High Society (1995 TV series)
|This article needs additional citations for verification. (February 2013) (Learn how and when to remove this template message)|
|Created by||Robert Horn
|Written by||Lisa Albert
|Directed by||Stan Daniels
|Theme music composer||Howard McCrary
|Opening theme||"The Lady Is a Tramp" performed by Chaka Khan|
|Country of origin||United States|
|No. of seasons||1|
|No. of episodes||13|
|Executive producer(s)||Gary Dontzig
|Running time||22–24 minutes|
Look Ma Productions
Warner Bros Television
|Original release||October 30, 1995– February 26, 1996|
High Society is an American sitcom that aired Monday nights on CBS from October 30, 1995 to February 26, 1996; it was entered into the CBS schedule as a replacement for If Not for You, a sitcom starring Elizabeth McGovern, which was quickly canceled by the network. The theme song was "The Lady Is a Tramp" sung by Chaka Khan.
The series revolves around two New York City women who acted in an outrageous, campy, and decadent manner. Ellie Walker (Jean Smart) was a successful author of trashy romantic novels, and her best friend and publisher was Dorothy 'Dott' Emerson (Mary McDonnell). Emerson was a divorced mother with a preppie college-aged son, Brendan Emerson (Dan O'Donahue), a College Republican, who rejected the relentless sexual advances of Ellie, but who otherwise appeared to be heterosexual. In the pilot episode, the women's small-town former college friend, Val Brumberg (Faith Prince), arrived and moved in with Dott. At the publishing house, the women worked with a flamboyant gay male secretary named Stephano (Luigi Amodeo) and a sleazy publisher partner named Peter Thomas (David Rasche).
Aside from the situational comedy that arose from Ellie and Dott's campy antics, the storylines often centered on the notion of family. Val started to become something of a mother figure to Brendan. Stephano was often seeking a boyfriend and was seen more as a family member than a mere secretary, and in the final episode Ellie decided that she wanted to have a baby and she scouted out possible fathers.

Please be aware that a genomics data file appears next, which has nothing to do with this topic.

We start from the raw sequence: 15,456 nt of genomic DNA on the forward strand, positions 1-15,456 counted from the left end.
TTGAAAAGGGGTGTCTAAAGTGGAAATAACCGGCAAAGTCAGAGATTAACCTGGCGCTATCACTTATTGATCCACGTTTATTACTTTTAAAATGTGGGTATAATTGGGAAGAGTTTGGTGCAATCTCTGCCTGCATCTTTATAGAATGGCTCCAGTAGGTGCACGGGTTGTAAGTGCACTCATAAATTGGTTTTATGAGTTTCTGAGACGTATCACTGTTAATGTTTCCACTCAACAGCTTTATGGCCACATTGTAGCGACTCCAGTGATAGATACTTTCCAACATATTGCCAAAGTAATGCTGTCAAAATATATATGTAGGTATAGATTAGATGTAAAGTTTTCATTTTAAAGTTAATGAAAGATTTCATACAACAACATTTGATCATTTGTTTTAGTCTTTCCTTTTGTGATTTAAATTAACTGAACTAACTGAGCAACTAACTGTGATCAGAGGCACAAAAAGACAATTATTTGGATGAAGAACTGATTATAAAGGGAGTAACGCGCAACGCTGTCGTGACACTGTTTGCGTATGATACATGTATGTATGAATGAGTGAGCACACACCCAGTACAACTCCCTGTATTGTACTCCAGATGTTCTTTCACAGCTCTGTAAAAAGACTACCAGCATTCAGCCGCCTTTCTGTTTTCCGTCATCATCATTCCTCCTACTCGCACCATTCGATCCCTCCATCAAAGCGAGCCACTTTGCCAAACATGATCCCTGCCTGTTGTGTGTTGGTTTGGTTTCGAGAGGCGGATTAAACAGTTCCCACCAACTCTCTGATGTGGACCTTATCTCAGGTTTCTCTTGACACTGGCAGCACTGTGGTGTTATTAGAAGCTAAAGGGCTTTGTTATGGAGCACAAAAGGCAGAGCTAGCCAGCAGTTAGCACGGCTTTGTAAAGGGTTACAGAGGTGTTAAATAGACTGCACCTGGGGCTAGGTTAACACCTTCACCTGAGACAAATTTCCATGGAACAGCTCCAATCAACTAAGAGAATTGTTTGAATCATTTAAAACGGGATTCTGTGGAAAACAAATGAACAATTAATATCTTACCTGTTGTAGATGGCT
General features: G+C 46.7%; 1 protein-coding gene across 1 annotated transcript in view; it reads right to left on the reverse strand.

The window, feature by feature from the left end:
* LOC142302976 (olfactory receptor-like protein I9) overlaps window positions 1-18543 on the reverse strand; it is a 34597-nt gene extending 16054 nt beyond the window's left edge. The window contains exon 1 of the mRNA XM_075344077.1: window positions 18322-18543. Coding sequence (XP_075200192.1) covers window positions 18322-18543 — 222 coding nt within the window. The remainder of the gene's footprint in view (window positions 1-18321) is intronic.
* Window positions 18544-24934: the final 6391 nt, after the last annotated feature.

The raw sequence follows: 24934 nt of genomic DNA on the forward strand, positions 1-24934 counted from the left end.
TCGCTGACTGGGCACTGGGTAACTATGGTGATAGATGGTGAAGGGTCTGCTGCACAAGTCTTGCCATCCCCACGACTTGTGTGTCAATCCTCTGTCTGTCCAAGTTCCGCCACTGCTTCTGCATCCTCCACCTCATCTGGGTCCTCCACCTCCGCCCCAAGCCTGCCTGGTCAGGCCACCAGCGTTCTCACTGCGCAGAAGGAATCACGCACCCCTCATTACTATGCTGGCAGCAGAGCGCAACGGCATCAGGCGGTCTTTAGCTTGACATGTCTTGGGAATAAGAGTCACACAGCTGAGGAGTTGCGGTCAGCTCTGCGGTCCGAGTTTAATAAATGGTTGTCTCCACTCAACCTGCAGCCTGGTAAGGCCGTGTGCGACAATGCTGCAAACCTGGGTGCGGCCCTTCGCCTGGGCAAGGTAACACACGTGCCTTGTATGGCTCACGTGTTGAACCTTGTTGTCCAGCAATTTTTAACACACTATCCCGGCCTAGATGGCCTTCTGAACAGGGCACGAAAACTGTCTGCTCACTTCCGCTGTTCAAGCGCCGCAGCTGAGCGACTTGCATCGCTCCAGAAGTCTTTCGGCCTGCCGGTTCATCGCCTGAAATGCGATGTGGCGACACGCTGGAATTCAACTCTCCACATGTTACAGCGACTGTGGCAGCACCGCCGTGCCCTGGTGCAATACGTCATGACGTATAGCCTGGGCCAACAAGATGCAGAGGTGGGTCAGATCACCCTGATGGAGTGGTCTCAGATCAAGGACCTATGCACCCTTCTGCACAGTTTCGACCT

Despite garnering decent ratings, the series was canceled after 13 episodes and replaced with "Good Company."
|Episode #||Production Code||Episode Title||Synopsis||Airdate|
|1||465051||"Family Val's"||Dott invites Val to stay with her, much to Ellie's chagrin||October 30, 1995|
|2||465053||"Whose Son is It Anyway?"||Dott fears Val has developed a maternal bond with Brendan. Meanwhile, Ellie and Stephano each throw themselves at Ellie's buff new bodyguard||November 6, 1995|
|3||465052||"Sleeping with the Enemy"||In an attempt to get rid of Val, Ellie tries to reunite her with estranged husband Mitchell, but soon comes to realize that Val might be better off without him.||November 13, 1995|
|4||465055||"Dolce & G'bye Now"||After being humiliated by Ellie, Stephano quits and Dott reluctantly hires Val as his replacement, which sends Ellie into a frenzied fit.||November 20, 1995|
|5||465056||"Tomb with a View"||When Alice's neighbor dies, Ellie tries to impress the snooty building committee in order to secure a lush apartment.||November 27, 1995|
|6||465054||"The Naked and the Deadline"||When Ellie develops writer's block, Dott goes to great lengths to get her unstuck.||December 4, 1995|
|7||465057||"Finnigan's Rainbow"||Dott falls in love with a motivational speaker (Barry Bostwick).||December 11, 1995|
|8||465058||"We Ought to be in Pictures"||When production begins on a film based on one of her novels, Ellie is horrified to discover she's forfeited all creative control.||December 18, 1995|
|9||465059||"Nip and Tuck"||Alice convinces Dott and Ellie to see a plastic surgeon (Bronson Pinchot) before an upcoming photo shoot.||January 15, 1996|
|10||465060||"Alice Doesn't Pump Here Anymore"||After sustaining a heart attack, Alice finds herself being smothered by Dott.||January 22, 1996|
|11||465061||"Touching up Your Roots"||Ellie's parents (Doris Roberts, Paul Dooley) visit with a shocking confession.||February 5, 1996|
|12||465062||"I Found My Thrill on Nancy Garvey Hill"||Ellie discovers a rival romance novelist is actually the guy she's been sleeping with (Tom Arnold).||February 12, 1996|
|13||465063||"The Family Jewels"||Ellie decides she wants to have a baby.||February 26, 1996|
|1996||Emmy Award||Nominated||Outstanding Supporting Actress in a Comedy Series||Jayne Meadows|
|1996||Casting Society of America||Nominated||Best Casting for TV, Comedy Pilot||Leslie Litt|
- James, Caryn (1995-11-06). "Television Review; It's Monday, So It Must Be Women". The New York Times. Retrieved 2008-08-23.